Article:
Justin: Hunter S. Thompson captured the feeling of what it's like to first ride a Vincent twin. It's like no other bike. The smell, the vibration, the pure muscle. It's like riding around in some little fairy fast car every day, then getting behind the wheel of a Ferrari. I still remember the first time I fired my first Vincent up. After waiting for what seemed like an eternity for the bike to show from Wales, I gassed it up, pulled the compression release, and kicked it. When that motor fired, I felt the power and I was hooked. My first ride on that bike was through Griffith Park in Los Angeles. I'll never forget it. I rode that thing around every day for months. I get that feeling every time I fire up a Vincent. If ever there was a machine that I was meant to own, this is it. It's a feeling that is usually only appreciated by people who have an unnatural love for machines, particularly fast ones. And yes, I have humped a Vincent.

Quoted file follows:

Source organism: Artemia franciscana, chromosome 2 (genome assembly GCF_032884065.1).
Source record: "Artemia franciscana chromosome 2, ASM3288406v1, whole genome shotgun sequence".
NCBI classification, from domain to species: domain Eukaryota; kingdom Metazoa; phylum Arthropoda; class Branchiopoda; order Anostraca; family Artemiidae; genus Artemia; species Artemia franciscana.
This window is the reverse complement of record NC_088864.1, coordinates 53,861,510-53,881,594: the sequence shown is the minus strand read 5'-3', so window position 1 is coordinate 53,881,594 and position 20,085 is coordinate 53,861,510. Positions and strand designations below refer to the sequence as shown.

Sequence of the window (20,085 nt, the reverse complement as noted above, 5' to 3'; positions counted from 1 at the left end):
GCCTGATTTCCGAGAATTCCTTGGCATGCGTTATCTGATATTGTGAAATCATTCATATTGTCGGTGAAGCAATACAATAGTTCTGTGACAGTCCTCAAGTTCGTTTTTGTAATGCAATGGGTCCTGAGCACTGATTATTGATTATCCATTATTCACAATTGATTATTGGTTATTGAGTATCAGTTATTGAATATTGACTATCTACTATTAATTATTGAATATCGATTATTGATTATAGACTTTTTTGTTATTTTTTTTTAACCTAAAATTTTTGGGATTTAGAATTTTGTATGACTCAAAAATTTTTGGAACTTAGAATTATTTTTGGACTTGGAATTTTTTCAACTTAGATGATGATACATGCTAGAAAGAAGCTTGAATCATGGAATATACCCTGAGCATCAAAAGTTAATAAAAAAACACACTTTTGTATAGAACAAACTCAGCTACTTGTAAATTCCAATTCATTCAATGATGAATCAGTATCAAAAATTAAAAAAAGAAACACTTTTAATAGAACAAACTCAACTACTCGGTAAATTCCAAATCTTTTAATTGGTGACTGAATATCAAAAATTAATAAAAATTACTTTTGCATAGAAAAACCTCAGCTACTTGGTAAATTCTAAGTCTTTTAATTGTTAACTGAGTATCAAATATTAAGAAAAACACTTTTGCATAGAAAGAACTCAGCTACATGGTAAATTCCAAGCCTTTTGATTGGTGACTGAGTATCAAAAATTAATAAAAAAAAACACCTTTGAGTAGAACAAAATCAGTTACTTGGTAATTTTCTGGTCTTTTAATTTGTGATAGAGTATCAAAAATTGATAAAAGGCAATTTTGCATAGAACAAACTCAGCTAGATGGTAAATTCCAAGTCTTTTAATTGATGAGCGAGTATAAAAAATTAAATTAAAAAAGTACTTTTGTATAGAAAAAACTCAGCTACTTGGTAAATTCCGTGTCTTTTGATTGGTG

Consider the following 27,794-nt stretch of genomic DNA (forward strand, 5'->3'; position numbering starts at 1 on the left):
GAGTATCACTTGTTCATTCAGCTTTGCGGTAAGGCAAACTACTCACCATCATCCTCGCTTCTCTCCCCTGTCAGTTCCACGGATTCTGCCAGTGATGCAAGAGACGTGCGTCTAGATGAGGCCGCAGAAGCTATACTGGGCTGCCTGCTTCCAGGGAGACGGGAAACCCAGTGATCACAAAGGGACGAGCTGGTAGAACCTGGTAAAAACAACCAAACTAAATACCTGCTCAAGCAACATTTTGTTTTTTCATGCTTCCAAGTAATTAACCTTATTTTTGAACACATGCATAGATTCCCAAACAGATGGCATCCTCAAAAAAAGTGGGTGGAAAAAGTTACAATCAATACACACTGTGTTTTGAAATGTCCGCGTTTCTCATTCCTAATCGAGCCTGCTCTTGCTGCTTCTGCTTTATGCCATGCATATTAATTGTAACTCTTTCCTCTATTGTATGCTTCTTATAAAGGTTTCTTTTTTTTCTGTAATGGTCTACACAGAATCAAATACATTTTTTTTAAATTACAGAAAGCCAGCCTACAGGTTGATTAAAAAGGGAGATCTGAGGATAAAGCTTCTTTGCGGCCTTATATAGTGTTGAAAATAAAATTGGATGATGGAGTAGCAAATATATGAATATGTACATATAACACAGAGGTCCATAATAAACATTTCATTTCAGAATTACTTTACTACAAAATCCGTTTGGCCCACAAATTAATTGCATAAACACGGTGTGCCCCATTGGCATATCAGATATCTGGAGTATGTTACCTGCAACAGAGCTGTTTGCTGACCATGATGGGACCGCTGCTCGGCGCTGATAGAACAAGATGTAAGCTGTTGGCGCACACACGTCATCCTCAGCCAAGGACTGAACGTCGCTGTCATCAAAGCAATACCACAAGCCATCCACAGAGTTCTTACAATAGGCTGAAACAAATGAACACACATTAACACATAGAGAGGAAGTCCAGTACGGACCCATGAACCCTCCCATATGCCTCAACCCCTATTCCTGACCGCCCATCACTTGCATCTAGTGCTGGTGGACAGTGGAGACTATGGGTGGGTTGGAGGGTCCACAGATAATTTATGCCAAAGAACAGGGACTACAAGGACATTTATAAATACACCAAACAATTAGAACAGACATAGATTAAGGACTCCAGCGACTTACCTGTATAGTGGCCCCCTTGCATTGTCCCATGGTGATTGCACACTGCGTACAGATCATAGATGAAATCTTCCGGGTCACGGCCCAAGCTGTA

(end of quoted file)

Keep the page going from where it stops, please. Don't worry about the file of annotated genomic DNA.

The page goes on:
Trent: Bet you'd have made a killing with that video on a fetish porn site. What do you know about the history of the bike?
Justin: The bike is a Black Shadow built in late '54 and first sold in the USA in 1955. From what I can gather, it has had three owners in California. Two of them were at Glory last week for the party! The bike was built to its current state of dragness by Max Kelley, who was Carol Shelby's head mechanic. It was then sold to the son of a casino owner in the late '60s. In 1972 it came into the hands of the most recent owner. I am slowly accumulating photos and race history on the machine, and dying to find the fabled shot of the bike with Ed Roth and a monkey.